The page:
Thursday, May 27:  Bath to Cotswolds

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Photo 158  Robert Works the Locks
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Photo 159  David at Stonehenge
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Photo 160  The Circus, Bath
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Photo 161  Pultney Bridge, Bath
Set out first thing for replacement cash, replacement sunglasses, replacement umbrella and a decent electrical adapter. And popped by the library to see if David’s pouch had been located. (The answer was no.) Back to Prior House and I paid the bill, loaded the car and took Robert out for another run at some errands. Dropped off my laundry for a “service wash” and took Robert to the sporting goods store I’d been hunting for ever since I’d seen it on the comedy walk. He procured a Manchester United jersey, shorts and a woolen cap as an early birthday present. This all took us to just about noon.

Met up with Pat and David and exited town along the long route, since the short route seemed to be all clogged up. Pat spotted another NT property along the route, so we ducked into Dyrham Park. It was a “family day” at the house proper, but we walked along the avenue while the boys examined the herd of cows and the herd of deer. As we crested the top of a hill, the large house itself appeared below. It looked very impressive from afar, and we never got much closer since we knew we couldn’t go in.

Lunch was a wayside guess -- the Kings Arms somewhere south of Circencester. We ate in back in the very nice garden and it was very good. We convinced the kitchen to make grilled cheese sandwiches for the boys, and they had a vanilla Belgian waffle with white chocolate ice cream to split for dessert.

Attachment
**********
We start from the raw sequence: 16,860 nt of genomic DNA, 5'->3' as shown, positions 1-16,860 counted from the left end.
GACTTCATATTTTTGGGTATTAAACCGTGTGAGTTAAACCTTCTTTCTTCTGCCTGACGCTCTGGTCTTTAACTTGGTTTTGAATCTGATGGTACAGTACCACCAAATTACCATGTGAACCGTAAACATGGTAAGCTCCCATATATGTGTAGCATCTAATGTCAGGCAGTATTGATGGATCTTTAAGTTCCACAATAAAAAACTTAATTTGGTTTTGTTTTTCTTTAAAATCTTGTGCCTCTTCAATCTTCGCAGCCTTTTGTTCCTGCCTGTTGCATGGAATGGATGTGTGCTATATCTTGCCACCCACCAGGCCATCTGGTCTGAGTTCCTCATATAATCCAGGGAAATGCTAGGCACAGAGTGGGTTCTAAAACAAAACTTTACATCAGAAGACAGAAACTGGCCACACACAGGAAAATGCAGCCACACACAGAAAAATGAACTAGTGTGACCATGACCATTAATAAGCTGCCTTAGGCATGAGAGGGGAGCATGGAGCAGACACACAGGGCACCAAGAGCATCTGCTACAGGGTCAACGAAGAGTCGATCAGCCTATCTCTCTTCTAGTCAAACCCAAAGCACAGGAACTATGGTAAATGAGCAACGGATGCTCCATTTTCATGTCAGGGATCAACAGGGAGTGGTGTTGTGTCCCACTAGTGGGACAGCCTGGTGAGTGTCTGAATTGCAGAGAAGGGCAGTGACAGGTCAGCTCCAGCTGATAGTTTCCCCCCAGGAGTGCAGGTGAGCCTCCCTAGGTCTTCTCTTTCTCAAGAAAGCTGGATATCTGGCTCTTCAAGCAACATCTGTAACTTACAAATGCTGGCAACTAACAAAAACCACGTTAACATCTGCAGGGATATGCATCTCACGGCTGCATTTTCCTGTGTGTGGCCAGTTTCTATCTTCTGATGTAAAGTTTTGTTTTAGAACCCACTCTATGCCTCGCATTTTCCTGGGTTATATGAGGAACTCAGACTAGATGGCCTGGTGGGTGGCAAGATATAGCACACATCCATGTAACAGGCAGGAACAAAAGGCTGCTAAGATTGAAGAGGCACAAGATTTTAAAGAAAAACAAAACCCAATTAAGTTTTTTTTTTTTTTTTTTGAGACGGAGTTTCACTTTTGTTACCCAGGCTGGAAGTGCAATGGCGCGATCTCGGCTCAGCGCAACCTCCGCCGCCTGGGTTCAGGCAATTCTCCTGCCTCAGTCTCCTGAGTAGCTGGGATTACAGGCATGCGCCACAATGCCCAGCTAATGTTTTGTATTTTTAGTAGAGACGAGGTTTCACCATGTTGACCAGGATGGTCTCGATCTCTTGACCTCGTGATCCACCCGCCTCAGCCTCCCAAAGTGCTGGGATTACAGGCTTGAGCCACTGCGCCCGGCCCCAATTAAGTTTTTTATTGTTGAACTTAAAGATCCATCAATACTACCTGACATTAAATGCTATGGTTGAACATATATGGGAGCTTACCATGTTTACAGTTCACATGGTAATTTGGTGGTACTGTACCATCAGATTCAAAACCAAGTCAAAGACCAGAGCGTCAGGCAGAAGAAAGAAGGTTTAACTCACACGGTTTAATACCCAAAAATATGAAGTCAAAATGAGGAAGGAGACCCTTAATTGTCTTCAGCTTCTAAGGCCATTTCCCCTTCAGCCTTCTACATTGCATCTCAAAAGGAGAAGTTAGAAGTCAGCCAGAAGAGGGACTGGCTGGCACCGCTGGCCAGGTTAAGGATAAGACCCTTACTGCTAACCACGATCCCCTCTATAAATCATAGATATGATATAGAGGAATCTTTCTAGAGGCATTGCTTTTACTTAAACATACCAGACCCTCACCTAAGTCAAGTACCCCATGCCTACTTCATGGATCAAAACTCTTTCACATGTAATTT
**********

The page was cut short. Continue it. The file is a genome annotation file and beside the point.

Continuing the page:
Our other stop on the drive was a NT property recommended to us at the last one, a Roman Villa near Chenworth. Off an “A” road and onto one of those narrow one-lane roads England is famous for. Eventually we came to the site, which could be best described as a micro-Pompeii. The base of walls for one large U-shaped building are present, outlining the size of the building, there is spring water collected in a corner shrine and there is an excellent example of baths and the mechanisms by which they heated their floors. However, most notable were large rooms covered with nearly complete mosaic patterns, in the place they were originally created. The site was also interesting for the valiant attempts to study and preserve it in the 1800’s.

With stops and lunch, we managed to stretch a two-hour drive into about six hours. We located Chipping Campden easily, and only had to make one tour of the extensive High Street to get back to The Old Bakehouse. We have the “family room” in the attic, complete with exposed beams and contours following the roofline of this 600-year old house. We’ve plenty of room to spread out, but on entering the door to the room, one cross beam has about a four-foot clearance! (Photo 167) (Photo 168)

Dinner, once we headed in the right direction, was at the Volunteer Inn. Pat and I did extensive taste tests of the local ales, in the abundant garden in back.